Reducing plastic is what led to the other big packaging change for Bella & Duke: Switching from the ice cream-style tubs to thermoform trays.

“Minimizing their environmental impact was very much a factor in their packaging redesign decision,” said Gary Frost, Reflex account manager for Bella & Duke. “In fact, probably the easiest option for them would have been to turn to plastic, but they were adamant that they wanted a board solution that could be recycled.”

Changing the tray format alone has resulted in a 38% reduction in plastic packaging, according to Ravenwood Packaging, as well as a 98% reduction in Bella & Duke’s packaging shipping costs.

Natural Balance Pet Foods: A new brand story with packaging to match

When Natural Balance was acquired from J.M. Smucker Co. by Nexus Capital Management LP in February 2021, the new leadership team knew it was time for a serious brand update.

Natural Balance Old PackagingOld packaging Natural Balance New PackagingA complete brand overhaul led to Natural Balance’s new packaging, which will roll out throughout 2022 and into 2023. | Courtesy Natural Balance Pet Foods


“We took a step back and said, what do we want to look like now as a new brand?” said CEO Brian Connolly. “Because it’s a complete reboot; it’s basically been the same packaging in the marketplace throughout Natural Balance’s 30-year history, and it’s served them well but we felt it was time to refresh and enhance. We went way more ingredient-centric.”

Part of the ingredient-first theme involved an overhaul of the logo, which took up significant real estate in the original packaging.

“In rebranding the logo, we still pay homage to the mountains and have those in the background,” said Connolly. “And the other thing we took a position on was, previously the packaging all referenced Dick Van Patten, who was the founder of the business. He was a sitcom actor, but we felt it was probably only baby boomers who remembered him, so we dropped Dick Van Patten’s possessive of the Natural Balance brand to focus on clean label and the mountains.”

Communication with customers, both old and new, was a key concern of the team as they rebranded and changed the packaging.

“Obviously we wanted to be mindful of not confusing the consumer,” said Connelly. They maintained the color scheme of the proteins and made sure the logo, while smaller, still held center place at the top of the bags. They then got to work on telling their story. Beyond the large ingredient images on the bags, Natural Balance wanted to more prominently promote its “Feed with Confidence” guarantee as well as the nutritional benefits of the formulas.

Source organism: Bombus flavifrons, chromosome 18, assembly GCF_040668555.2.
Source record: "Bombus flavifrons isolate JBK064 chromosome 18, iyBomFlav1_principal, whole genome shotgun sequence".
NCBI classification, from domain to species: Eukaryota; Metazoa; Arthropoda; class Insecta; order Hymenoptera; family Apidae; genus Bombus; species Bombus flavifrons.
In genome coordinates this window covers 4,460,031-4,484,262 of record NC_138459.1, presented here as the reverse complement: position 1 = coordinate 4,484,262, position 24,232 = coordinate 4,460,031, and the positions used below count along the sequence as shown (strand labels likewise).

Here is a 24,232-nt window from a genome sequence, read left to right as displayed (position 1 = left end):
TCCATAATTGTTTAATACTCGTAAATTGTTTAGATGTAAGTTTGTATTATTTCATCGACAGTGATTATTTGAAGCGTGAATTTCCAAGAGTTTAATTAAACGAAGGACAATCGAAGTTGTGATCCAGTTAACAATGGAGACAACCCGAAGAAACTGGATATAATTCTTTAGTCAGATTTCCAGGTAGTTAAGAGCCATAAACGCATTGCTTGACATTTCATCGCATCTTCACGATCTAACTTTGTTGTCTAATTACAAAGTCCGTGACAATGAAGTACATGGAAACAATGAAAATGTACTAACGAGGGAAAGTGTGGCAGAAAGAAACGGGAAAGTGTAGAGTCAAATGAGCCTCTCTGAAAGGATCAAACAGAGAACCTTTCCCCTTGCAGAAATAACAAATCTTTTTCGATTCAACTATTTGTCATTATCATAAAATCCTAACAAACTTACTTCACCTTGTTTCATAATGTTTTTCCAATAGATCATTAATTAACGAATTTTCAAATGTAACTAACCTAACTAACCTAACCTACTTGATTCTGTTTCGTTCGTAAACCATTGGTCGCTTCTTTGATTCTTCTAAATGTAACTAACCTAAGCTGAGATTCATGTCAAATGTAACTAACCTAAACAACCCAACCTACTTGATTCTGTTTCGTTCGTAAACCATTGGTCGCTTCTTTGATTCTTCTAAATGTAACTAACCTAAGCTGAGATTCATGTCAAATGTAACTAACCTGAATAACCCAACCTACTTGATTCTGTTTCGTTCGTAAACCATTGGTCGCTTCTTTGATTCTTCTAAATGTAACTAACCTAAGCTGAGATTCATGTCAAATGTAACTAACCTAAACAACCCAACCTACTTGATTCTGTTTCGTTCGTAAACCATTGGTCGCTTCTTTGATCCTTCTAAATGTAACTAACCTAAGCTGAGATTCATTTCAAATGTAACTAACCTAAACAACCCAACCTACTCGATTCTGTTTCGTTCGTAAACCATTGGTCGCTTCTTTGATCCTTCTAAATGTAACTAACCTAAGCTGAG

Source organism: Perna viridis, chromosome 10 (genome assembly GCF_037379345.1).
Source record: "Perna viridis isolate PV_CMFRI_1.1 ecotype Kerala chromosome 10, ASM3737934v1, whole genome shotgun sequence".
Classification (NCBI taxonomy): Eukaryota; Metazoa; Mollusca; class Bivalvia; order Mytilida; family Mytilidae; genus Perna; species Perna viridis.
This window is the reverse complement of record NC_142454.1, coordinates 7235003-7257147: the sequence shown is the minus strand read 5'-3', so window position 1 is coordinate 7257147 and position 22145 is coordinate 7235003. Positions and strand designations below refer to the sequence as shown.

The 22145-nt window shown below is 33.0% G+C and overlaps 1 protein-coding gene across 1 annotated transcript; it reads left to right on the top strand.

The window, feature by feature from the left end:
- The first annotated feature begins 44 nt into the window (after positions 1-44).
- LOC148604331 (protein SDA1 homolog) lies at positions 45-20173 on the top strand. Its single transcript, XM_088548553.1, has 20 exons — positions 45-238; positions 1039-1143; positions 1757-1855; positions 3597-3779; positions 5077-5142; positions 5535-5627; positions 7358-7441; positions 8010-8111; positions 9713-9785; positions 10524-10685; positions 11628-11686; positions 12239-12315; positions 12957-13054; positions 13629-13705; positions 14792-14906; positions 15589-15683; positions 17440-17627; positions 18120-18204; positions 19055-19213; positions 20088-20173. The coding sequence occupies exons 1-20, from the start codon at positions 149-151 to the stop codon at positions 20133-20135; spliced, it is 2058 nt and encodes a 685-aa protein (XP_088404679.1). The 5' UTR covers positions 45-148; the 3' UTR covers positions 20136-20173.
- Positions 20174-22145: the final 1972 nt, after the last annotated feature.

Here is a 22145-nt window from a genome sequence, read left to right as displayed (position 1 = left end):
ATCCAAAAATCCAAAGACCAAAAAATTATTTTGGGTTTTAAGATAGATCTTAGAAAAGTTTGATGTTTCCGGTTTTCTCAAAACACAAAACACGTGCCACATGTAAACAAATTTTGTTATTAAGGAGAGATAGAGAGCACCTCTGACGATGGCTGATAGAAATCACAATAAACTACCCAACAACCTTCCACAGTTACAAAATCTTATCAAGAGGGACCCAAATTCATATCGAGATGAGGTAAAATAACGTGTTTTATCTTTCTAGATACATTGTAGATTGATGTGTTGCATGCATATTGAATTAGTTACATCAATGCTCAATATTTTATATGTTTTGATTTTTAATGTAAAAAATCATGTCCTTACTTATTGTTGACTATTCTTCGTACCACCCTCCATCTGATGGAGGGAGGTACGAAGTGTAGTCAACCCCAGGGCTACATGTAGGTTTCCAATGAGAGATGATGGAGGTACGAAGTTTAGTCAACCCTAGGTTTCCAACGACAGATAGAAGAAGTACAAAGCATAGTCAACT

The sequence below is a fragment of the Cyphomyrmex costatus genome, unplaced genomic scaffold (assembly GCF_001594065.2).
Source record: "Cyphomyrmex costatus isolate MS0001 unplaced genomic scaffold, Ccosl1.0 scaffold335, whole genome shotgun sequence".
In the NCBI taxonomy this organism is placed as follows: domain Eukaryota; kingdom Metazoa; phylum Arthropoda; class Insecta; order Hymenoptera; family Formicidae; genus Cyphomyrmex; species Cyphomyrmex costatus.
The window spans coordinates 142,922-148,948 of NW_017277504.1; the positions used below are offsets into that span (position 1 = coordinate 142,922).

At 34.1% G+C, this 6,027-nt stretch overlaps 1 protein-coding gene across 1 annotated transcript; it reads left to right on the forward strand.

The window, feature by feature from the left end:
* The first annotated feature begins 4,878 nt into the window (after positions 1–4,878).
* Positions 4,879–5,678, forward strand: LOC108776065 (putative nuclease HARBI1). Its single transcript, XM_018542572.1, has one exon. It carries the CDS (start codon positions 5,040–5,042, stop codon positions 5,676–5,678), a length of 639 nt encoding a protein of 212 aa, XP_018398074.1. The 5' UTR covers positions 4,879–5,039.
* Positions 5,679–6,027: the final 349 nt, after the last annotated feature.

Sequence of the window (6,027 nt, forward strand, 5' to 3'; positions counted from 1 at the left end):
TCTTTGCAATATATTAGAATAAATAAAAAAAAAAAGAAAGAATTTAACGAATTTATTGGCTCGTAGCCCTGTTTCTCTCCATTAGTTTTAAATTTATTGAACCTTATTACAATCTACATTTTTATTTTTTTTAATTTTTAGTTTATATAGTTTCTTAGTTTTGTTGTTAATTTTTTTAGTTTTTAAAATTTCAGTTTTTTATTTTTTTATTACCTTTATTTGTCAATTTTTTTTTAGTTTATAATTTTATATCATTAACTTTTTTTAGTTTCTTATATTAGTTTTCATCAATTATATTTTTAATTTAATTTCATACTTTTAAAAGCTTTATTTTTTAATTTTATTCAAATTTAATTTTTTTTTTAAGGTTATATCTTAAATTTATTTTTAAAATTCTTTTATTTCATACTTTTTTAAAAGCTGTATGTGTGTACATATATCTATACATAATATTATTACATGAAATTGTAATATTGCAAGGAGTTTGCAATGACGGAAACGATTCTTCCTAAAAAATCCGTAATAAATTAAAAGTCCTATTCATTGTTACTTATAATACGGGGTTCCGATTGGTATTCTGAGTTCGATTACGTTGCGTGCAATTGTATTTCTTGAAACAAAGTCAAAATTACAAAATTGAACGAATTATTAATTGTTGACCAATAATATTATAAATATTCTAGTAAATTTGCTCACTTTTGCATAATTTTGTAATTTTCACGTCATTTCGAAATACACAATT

“We felt our consumers want to know what’s in the package,” said Connelly. “That’s why we focused on the ingredients primarily. Secondly, [they want to know] that it’s a safe product to feed — that’s where the Feed with Confidence logo comes in. And thirdly, [they want to know] what are the nutritional benefits, and those are the six icons on the back of the bag. We’re trying to be transparent, communicate as much as we possibly can with pet owners so they know exactly what they’re getting and what they’re feeding their animal.”

Overall, Natural Balance wants to tell a simple story involving quality ingredients and delicious food for pets.

“As a pet parent you want to make the right choices for your pet,” said Lara Bernhardt, retention marketing manager for Natural Balance. “And when you’re standing in the aisle it can feel very complicated. So that’s the other subtext of our marketing campaign: We’re trying to uncomplicate the complicated and help with the bag’s telling an ingredient story with the ingredients and the benefits. That’s what we hope to accomplish.”